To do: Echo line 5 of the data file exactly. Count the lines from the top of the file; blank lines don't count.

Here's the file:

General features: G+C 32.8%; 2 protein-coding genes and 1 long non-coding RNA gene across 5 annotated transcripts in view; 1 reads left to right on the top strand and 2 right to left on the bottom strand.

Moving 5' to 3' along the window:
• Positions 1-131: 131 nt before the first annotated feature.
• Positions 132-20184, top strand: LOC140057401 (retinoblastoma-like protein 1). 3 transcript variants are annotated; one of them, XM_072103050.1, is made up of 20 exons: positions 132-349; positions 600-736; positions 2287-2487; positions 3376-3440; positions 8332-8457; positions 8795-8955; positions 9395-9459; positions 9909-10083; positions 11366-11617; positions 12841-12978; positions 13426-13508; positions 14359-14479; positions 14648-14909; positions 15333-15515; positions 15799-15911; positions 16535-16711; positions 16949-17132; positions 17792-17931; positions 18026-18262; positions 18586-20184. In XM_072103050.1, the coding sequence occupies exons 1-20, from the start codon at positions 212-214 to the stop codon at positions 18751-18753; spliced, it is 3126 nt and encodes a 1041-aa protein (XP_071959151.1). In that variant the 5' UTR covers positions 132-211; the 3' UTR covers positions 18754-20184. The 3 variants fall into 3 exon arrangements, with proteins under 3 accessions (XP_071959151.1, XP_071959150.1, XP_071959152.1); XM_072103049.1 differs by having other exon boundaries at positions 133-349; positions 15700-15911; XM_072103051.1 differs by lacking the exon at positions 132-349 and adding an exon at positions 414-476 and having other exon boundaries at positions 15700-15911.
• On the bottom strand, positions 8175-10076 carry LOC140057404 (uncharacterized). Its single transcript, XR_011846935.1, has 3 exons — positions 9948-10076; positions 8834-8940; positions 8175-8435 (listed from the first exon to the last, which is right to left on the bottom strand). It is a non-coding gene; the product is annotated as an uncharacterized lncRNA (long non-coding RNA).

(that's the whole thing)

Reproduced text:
• On the bottom strand, positions 8175-10076 carry LOC140057404 (uncharacterized). Its single transcript, XR_011846935.1, has 3 exons — positions 9948-10076; positions 8834-8940; positions 8175-8435 (listed from the first exon to the last, which is right to left on the bottom strand). It is a non-coding gene; the product is annotated as an uncharacterized lncRNA (long non-coding RNA).